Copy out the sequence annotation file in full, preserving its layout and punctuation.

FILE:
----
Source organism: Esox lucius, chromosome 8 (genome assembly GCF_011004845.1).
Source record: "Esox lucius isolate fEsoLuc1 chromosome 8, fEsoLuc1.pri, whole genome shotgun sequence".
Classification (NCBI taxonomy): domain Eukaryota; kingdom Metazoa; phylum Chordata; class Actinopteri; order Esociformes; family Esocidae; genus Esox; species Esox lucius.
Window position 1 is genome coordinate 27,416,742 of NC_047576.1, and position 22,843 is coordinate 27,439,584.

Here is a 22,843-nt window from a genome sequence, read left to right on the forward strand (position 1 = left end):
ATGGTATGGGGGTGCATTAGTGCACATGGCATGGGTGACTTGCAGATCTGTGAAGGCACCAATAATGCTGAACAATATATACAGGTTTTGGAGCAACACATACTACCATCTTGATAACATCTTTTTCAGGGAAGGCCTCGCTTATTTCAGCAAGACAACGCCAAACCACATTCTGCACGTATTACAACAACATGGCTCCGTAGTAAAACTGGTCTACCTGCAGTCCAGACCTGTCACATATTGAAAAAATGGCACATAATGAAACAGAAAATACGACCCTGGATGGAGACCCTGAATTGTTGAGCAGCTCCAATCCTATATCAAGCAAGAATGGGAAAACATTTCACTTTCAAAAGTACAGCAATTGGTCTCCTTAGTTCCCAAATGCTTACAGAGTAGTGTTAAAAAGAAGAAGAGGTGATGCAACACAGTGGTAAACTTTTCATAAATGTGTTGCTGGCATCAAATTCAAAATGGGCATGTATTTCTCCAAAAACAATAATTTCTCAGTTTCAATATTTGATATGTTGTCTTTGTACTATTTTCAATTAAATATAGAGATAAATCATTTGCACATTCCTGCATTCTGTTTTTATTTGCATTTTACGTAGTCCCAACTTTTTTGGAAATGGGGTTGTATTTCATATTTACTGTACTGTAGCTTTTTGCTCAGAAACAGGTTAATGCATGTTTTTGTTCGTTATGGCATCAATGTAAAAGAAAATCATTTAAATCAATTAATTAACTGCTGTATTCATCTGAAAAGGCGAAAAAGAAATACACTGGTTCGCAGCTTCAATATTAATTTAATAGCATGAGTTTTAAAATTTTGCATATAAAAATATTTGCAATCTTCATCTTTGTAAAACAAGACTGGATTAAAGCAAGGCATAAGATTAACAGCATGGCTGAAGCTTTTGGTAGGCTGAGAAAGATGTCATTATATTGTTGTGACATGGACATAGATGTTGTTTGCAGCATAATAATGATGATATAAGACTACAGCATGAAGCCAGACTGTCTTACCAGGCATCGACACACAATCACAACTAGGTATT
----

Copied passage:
Source organism: Esox lucius, chromosome 8 (genome assembly GCF_011004845.1).
Source record: "Esox lucius isolate fEsoLuc1 chromosome 8, fEsoLuc1.pri, whole genome shotgun sequence".
Classification (NCBI taxonomy): domain Eukaryota; kingdom Metazoa; phylum Chordata; class Actinopteri; order Esociformes; family Esocidae; genus Esox; species Esox lucius.
Window position 1 is genome coordinate 27,416,742 of NC_047576.1, and position 22,843 is coordinate 27,439,584.

Here is a 22,843-nt window from a genome sequence, read left to right on the forward strand (position 1 = left end):
ATGGTATGGGGGTGCATTAGTGCACATGGCATGGGTGACTTGCAGATCTGTGAAGGCACCAATAATGCTGAACAATATATACAGGTTTTGGAGCAACACATACTACCATCTTGATAACATCTTTTTCAGGGAAGGCCTCGCTTATTTCAGCAAGACAACGCCAAACCACATTCTGCACGTATTACAACAACATGGCTCCGTAGTAAAACTGGTCTACCTGCAGTCCAGACCTGTCACATATTGAAAAAATGGCACATAATGAAACAGAAAATACGACCCTGGATGGAGACCCTGAATTGTTGAGCAGCTCCAATCCTATATCAAGCAAGAATGGGAAAACATTTCACTTTCAAAAGTACAGCAATTGGTCTCCTTAGTTCCCAAATGCTTACAGAGTAGTGTTAAAAAGAAGAAGAGGTGATGCAACACAGTGGTAAACTTTTCATAAATGTGTTGCTGGCATCAAATTCAAAATGGGCATGTATTTCTCCAAAAACAATAATTTCTCAGTTTCAATATTTGATATGTTGTCTTTGTACTATTTTCAATTAAATATAGAGATAAATCATTTGCACATTCCTGCATTCTGTTTTTATTTGCATTTTACGTAGTCCCAACTTTTTTGGAAATGGGGTTGTATTTCATATTTACTGTACTGTAGCTTTTTGCTCAGAAACAGGTTAATGCATGTTTTTGTTCGTTATGGCATCAATGTAAAAGAAAATCATTTAAATCAATTAATTAACTGCTGTATTCATCTGAAAAGGCGAAAAAGAAATACACTGGTTCGCAGCTTCAATATTAATTTAATAGCATGAGTTTTAAAATTTTGCATATAAAAATATTTGCAATCTTCATCTTTGTAAAACAAGACTGGATTAAAGCAAGGCATAAGATTAACAGCATGGCTGAAGCTTTTGGTAGGCTGAGAAAGATGTCATTATATTGTTGTGACATGGACATAGATGTTGTTTGCAGCATAATAATGATGATATAAGACTACAGCATGAAGCCAGACTGTCTTACCAGGCATCGACACACAATCACAACTAGGTATT